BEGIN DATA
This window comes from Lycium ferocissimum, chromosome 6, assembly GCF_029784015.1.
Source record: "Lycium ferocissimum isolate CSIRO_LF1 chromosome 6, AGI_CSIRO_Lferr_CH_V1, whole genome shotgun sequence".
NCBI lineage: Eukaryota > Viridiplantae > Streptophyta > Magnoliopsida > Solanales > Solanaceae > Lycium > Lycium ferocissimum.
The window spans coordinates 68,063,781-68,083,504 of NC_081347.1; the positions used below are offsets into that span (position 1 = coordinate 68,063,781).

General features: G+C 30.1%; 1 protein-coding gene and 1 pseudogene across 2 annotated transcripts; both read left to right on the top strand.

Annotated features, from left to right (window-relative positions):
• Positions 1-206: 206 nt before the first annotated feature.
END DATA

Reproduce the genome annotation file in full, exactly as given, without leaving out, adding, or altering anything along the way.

This window comes from Lycium ferocissimum, chromosome 6, assembly GCF_029784015.1.
Source record: "Lycium ferocissimum isolate CSIRO_LF1 chromosome 6, AGI_CSIRO_Lferr_CH_V1, whole genome shotgun sequence".
NCBI lineage: Eukaryota > Viridiplantae > Streptophyta > Magnoliopsida > Solanales > Solanaceae > Lycium > Lycium ferocissimum.
The window spans coordinates 68,063,781-68,083,504 of NC_081347.1; the positions used below are offsets into that span (position 1 = coordinate 68,063,781).

General features: G+C 30.1%; 1 protein-coding gene and 1 pseudogene across 2 annotated transcripts; both read left to right on the top strand.

Annotated features, from left to right (window-relative positions):
• Positions 1-206: 206 nt before the first annotated feature.